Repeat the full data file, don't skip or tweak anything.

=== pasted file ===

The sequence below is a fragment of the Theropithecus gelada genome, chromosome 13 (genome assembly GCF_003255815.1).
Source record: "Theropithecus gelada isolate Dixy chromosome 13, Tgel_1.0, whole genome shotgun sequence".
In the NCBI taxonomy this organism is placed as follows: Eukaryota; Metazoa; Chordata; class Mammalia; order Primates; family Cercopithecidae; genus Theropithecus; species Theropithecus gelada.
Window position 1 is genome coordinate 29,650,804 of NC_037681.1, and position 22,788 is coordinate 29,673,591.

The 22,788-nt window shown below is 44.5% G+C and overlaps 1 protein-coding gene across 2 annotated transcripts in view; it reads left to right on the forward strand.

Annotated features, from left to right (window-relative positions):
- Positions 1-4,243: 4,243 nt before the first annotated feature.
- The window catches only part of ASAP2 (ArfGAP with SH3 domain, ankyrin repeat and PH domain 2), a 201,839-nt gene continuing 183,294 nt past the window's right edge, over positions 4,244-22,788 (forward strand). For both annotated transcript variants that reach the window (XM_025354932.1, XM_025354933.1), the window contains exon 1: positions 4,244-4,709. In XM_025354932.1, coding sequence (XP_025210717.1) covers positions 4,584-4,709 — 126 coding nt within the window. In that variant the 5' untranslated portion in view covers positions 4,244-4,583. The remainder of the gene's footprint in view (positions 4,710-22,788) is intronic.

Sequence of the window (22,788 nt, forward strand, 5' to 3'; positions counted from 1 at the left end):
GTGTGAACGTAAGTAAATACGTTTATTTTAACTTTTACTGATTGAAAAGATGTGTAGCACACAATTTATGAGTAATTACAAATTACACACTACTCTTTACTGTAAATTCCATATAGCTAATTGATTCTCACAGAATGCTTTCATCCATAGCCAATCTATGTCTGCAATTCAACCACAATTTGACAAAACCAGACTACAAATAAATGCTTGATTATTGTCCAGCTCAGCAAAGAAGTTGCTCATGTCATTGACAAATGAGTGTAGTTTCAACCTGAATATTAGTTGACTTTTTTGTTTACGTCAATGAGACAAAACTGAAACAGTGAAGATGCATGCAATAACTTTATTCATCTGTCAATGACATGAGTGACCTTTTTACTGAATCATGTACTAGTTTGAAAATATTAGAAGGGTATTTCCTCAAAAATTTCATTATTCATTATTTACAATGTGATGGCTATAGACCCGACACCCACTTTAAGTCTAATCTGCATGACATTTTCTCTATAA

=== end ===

The sequence below is a fragment of the Theropithecus gelada genome, chromosome 13 (genome assembly GCF_003255815.1).
Source record: "Theropithecus gelada isolate Dixy chromosome 13, Tgel_1.0, whole genome shotgun sequence".
In the NCBI taxonomy this organism is placed as follows: Eukaryota; Metazoa; Chordata; class Mammalia; order Primates; family Cercopithecidae; genus Theropithecus; species Theropithecus gelada.
Window position 1 is genome coordinate 29,650,804 of NC_037681.1, and position 22,788 is coordinate 29,673,591.

The 22,788-nt window shown below is 44.5% G+C and overlaps 1 protein-coding gene across 2 annotated transcripts in view; it reads left to right on the forward strand.

Annotated features, from left to right (window-relative positions):
- Positions 1-4,243: 4,243 nt before the first annotated feature.
- The window catches only part of ASAP2 (ArfGAP with SH3 domain, ankyrin repeat and PH domain 2), a 201,839-nt gene continuing 183,294 nt past the window's right edge, over positions 4,244-22,788 (forward strand). For both annotated transcript variants that reach the window (XM_025354932.1, XM_025354933.1), the window contains exon 1: positions 4,244-4,709. In XM_025354932.1, coding sequence (XP_025210717.1) covers positions 4,584-4,709 — 126 coding nt within the window. In that variant the 5' untranslated portion in view covers positions 4,244-4,583. The remainder of the gene's footprint in view (positions 4,710-22,788) is intronic.

Sequence of the window (22,788 nt, forward strand, 5' to 3'; positions counted from 1 at the left end):
GTGTGAACGTAAGTAAATACGTTTATTTTAACTTTTACTGATTGAAAAGATGTGTAGCACACAATTTATGAGTAATTACAAATTACACACTACTCTTTACTGTAAATTCCATATAGCTAATTGATTCTCACAGAATGCTTTCATCCATAGCCAATCTATGTCTGCAATTCAACCACAATTTGACAAAACCAGACTACAAATAAATGCTTGATTATTGTCCAGCTCAGCAAAGAAGTTGCTCATGTCATTGACAAATGAGTGTAGTTTCAACCTGAATATTAGTTGACTTTTTTGTTTACGTCAATGAGACAAAACTGAAACAGTGAAGATGCATGCAATAACTTTATTCATCTGTCAATGACATGAGTGACCTTTTTACTGAATCATGTACTAGTTTGAAAATATTAGAAGGGTATTTCCTCAAAAATTTCATTATTCATTATTTACAATGTGATGGCTATAGACCCGACACCCACTTTAAGTCTAATCTGCATGACATTTTCTCTATAA